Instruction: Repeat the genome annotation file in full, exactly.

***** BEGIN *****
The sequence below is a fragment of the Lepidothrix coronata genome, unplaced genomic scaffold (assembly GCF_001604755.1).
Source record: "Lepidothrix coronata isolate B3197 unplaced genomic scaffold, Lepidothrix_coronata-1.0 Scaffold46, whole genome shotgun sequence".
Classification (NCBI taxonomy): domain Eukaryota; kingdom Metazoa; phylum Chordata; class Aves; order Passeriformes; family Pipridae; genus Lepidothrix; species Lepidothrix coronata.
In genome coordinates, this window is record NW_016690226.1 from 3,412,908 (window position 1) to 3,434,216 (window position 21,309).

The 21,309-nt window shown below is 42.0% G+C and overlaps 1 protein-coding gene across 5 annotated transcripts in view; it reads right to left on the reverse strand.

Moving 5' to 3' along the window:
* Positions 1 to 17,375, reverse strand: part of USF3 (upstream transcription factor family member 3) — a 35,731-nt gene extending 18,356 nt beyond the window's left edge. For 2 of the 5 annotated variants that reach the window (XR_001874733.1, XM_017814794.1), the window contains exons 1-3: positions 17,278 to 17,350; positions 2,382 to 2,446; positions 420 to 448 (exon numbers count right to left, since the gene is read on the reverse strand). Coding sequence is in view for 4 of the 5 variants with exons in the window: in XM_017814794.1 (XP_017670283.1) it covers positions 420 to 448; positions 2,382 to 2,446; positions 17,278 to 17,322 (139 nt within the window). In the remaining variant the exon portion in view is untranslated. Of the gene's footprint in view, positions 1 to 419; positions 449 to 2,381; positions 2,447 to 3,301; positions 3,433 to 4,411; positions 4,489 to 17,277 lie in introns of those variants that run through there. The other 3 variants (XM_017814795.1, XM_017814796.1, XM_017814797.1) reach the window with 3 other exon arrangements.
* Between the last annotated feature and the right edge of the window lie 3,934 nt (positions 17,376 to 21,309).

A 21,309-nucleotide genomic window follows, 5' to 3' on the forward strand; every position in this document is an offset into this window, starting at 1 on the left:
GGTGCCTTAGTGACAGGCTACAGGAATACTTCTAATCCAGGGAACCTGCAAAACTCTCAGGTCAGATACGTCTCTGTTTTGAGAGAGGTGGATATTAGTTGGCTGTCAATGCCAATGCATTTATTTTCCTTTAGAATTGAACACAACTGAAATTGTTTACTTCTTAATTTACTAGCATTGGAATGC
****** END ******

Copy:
The sequence below is a fragment of the Lepidothrix coronata genome, unplaced genomic scaffold (assembly GCF_001604755.1).
Source record: "Lepidothrix coronata isolate B3197 unplaced genomic scaffold, Lepidothrix_coronata-1.0 Scaffold46, whole genome shotgun sequence".
Classification (NCBI taxonomy): domain Eukaryota; kingdom Metazoa; phylum Chordata; class Aves; order Passeriformes; family Pipridae; genus Lepidothrix; species Lepidothrix coronata.
In genome coordinates, this window is record NW_016690226.1 from 3,412,908 (window position 1) to 3,434,216 (window position 21,309).

The 21,309-nt window shown below is 42.0% G+C and overlaps 1 protein-coding gene across 5 annotated transcripts in view; it reads right to left on the reverse strand.

Moving 5' to 3' along the window:
* Positions 1 to 17,375, reverse strand: part of USF3 (upstream transcription factor family member 3) — a 35,731-nt gene extending 18,356 nt beyond the window's left edge. For 2 of the 5 annotated variants that reach the window (XR_001874733.1, XM_017814794.1), the window contains exons 1-3: positions 17,278 to 17,350; positions 2,382 to 2,446; positions 420 to 448 (exon numbers count right to left, since the gene is read on the reverse strand). Coding sequence is in view for 4 of the 5 variants with exons in the window: in XM_017814794.1 (XP_017670283.1) it covers positions 420 to 448; positions 2,382 to 2,446; positions 17,278 to 17,322 (139 nt within the window). In the remaining variant the exon portion in view is untranslated. Of the gene's footprint in view, positions 1 to 419; positions 449 to 2,381; positions 2,447 to 3,301; positions 3,433 to 4,411; positions 4,489 to 17,277 lie in introns of those variants that run through there. The other 3 variants (XM_017814795.1, XM_017814796.1, XM_017814797.1) reach the window with 3 other exon arrangements.
* Between the last annotated feature and the right edge of the window lie 3,934 nt (positions 17,376 to 21,309).

A 21,309-nucleotide genomic window follows, 5' to 3' on the forward strand; every position in this document is an offset into this window, starting at 1 on the left:
GGTGCCTTAGTGACAGGCTACAGGAATACTTCTAATCCAGGGAACCTGCAAAACTCTCAGGTCAGATACGTCTCTGTTTTGAGAGAGGTGGATATTAGTTGGCTGTCAATGCCAATGCATTTATTTTCCTTTAGAATTGAACACAACTGAAATTGTTTACTTCTTAATTTACTAGCATTGGAATGC